Tuesday, May 24, 2011

What Hath God Wrought? How Modern Time Was Born Today

One hundred and sixty seven years ago today, Samuel Morse sent the first telegram from Washington D.C. to Baltimore with the message "What hath God wrought?" It was the first non-local instantaneous transfer of human thought in history. The world, which was almost unfathomably large, had begun to shrink. That I could know what was happening there while still being here, separated space from time.

It was also on this day one hundred and eighty one years ago that the first commercial railroads became operable -- again connecting Baltimore with the outside world, in this case westward with the B&O lines -- making it possible to get from place to place in time-spans that were previously unthinkable. Again, the world shrunk.

But it not only changed our view of space, also time. The trains moved fast and space was no longer the obstacle it had been. But that speed came with danger. Trains used the same tracks and to avoid deadly accidents, switches had to be changed with precisions that were not previously needed. Time became a matter of life and death.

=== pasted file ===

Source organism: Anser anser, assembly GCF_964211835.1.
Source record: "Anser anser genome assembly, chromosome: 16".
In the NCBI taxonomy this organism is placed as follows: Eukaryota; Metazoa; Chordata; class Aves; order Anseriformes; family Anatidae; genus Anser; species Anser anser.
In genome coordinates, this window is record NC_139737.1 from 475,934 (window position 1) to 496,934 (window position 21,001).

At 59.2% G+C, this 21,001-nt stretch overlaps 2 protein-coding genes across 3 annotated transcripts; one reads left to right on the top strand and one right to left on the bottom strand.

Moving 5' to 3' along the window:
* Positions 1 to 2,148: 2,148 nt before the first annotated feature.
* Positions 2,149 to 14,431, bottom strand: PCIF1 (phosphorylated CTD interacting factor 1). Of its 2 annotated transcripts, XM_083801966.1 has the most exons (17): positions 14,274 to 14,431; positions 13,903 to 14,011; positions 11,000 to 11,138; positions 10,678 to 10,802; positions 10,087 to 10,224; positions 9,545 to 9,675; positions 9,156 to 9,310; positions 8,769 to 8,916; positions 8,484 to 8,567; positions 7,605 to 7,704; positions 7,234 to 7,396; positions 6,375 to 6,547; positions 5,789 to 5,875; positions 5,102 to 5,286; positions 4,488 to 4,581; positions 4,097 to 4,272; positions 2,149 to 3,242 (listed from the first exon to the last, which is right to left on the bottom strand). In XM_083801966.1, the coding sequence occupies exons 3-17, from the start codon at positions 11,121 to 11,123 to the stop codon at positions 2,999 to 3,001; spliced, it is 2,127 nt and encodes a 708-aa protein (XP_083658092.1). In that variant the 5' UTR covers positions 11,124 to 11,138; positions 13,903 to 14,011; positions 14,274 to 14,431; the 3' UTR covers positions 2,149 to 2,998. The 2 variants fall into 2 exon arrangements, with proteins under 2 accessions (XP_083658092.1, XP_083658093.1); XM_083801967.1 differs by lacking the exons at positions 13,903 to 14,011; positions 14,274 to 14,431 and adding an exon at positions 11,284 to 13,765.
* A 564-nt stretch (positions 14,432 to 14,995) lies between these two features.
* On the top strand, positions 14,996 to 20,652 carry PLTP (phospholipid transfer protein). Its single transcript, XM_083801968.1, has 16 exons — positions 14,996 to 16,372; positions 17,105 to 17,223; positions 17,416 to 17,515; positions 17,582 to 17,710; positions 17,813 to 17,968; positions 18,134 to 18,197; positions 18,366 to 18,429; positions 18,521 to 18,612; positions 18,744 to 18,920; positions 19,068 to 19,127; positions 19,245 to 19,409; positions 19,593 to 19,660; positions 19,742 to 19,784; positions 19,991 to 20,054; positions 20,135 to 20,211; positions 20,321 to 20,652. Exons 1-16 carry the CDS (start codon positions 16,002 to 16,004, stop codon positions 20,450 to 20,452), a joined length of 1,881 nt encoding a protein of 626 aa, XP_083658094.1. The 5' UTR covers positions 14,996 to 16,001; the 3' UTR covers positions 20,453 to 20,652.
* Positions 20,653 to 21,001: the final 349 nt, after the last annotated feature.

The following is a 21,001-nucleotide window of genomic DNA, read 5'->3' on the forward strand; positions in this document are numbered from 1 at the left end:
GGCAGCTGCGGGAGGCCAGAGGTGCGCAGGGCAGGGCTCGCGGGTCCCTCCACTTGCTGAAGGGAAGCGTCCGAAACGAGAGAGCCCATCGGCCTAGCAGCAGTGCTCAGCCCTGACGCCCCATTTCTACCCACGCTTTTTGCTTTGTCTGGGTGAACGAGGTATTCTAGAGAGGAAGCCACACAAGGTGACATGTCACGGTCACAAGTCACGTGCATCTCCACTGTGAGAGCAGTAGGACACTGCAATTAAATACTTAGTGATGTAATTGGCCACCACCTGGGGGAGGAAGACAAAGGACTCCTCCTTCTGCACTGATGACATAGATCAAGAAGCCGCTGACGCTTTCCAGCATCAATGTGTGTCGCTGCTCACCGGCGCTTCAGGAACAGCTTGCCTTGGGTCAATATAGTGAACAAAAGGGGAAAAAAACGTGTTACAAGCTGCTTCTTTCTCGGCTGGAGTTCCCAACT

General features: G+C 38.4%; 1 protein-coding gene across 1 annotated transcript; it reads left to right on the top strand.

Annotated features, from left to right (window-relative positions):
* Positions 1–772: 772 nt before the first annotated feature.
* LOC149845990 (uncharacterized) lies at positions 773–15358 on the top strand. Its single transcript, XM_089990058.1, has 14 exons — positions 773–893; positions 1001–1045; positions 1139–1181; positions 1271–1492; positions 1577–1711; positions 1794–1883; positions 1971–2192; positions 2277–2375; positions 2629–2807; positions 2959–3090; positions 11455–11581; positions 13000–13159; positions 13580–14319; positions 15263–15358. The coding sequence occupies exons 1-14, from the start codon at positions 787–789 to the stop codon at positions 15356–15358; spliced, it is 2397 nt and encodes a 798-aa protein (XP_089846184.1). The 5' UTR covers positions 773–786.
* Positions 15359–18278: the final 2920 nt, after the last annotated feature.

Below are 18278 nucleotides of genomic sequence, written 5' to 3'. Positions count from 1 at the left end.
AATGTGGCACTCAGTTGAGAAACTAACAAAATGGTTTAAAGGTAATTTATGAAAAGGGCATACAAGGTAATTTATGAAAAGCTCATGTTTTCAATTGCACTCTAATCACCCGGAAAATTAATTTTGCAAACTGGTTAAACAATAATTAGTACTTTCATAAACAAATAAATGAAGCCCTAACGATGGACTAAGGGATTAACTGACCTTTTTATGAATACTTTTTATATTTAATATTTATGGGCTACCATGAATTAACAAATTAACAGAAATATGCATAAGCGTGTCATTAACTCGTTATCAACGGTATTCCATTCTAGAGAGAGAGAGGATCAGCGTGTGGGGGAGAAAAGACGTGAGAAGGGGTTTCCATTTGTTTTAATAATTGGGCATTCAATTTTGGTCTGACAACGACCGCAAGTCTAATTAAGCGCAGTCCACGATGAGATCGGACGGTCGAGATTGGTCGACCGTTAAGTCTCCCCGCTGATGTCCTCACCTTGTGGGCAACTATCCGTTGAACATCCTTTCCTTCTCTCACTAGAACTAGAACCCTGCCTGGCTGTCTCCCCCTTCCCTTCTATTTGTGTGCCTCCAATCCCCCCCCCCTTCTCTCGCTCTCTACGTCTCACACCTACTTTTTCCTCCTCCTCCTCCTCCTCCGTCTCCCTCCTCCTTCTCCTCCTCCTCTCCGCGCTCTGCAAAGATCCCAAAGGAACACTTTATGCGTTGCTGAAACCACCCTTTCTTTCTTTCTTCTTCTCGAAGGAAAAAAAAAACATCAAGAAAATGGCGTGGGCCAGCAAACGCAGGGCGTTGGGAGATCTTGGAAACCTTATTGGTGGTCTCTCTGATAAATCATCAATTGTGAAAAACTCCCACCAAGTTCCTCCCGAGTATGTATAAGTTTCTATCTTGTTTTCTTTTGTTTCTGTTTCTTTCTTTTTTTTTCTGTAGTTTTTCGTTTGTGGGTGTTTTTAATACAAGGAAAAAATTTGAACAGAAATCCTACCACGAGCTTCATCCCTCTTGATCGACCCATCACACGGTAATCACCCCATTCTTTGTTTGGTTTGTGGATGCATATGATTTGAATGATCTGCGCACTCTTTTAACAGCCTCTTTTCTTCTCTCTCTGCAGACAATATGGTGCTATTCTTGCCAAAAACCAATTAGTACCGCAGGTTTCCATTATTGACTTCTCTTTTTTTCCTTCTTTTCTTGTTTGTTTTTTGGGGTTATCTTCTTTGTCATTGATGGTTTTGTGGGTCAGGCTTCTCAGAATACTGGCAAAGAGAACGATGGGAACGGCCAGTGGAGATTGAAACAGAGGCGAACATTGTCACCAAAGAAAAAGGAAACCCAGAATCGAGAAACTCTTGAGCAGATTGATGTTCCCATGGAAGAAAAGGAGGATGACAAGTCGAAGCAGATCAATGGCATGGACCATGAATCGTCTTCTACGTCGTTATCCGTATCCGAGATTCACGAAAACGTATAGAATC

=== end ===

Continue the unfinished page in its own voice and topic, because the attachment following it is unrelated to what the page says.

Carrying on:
But this time needed to be a universal time, that is, when the conductor coming east from Pittsburgh checked his watch and the conductor going west from Philadelphia checked his watch, they needed to say the same thing. But time in Pittsburgh and Philadelphia were different. Noon is when the sun is at its highest point in the sky. But since Pittsburgh is west of Philadelphia, noon happens there later. When the train conductors looked at their watches, where was the time to be set? The difference from town to town was enough to wreak havoc on the railroads. A standard needed to be set for safety's sake.

And so it is that a movement began that gave us time zones, regularity across the entire planet. The observatory at Greenwich became the zero point -- partially because astronomers also had need for very accurate time measures, and in part because the French had the official meter stick and if the French were going to be the holders of the unit of space, then the British were going to claim the standard for time.

So it is that the advances of May 24 gave rise to the need for time as we know it.